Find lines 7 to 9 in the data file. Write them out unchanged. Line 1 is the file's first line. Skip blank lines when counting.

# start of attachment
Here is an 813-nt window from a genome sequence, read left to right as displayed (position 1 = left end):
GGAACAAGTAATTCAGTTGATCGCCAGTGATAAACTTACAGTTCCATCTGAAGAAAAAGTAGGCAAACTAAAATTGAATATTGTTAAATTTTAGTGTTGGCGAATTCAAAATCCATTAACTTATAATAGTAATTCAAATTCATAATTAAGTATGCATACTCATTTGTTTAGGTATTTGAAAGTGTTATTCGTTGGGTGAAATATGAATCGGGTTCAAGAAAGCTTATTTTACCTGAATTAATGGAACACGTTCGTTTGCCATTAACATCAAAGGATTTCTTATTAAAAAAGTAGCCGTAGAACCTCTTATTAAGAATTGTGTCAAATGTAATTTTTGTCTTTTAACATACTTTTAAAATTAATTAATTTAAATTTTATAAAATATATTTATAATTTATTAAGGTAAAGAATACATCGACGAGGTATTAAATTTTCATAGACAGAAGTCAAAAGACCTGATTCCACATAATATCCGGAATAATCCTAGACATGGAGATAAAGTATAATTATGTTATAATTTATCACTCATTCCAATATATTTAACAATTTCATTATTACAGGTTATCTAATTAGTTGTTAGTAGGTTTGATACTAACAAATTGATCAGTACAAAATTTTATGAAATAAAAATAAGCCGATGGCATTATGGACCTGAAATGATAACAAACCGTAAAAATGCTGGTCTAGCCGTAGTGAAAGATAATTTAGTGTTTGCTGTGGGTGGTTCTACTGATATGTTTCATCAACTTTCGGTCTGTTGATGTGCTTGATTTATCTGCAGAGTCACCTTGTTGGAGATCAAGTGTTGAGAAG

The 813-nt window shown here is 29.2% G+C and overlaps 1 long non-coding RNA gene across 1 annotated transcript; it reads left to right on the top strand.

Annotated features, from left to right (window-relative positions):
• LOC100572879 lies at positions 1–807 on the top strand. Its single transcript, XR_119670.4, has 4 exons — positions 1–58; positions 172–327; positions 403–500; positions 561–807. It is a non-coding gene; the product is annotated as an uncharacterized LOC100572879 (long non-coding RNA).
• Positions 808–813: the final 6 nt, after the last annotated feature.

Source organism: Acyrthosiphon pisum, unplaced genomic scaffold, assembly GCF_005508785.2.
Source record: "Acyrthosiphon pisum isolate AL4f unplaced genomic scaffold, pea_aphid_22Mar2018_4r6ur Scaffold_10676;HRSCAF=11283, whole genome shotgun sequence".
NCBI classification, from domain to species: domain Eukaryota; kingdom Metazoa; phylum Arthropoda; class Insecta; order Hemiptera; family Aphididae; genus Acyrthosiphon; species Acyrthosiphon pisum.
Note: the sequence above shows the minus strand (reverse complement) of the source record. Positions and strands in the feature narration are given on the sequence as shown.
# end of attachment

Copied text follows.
Source organism: Acyrthosiphon pisum, unplaced genomic scaffold, assembly GCF_005508785.2.
Source record: "Acyrthosiphon pisum isolate AL4f unplaced genomic scaffold, pea_aphid_22Mar2018_4r6ur Scaffold_10676;HRSCAF=11283, whole genome shotgun sequence".
NCBI classification, from domain to species: domain Eukaryota; kingdom Metazoa; phylum Arthropoda; class Insecta; order Hemiptera; family Aphididae; genus Acyrthosiphon; species Acyrthosiphon pisum.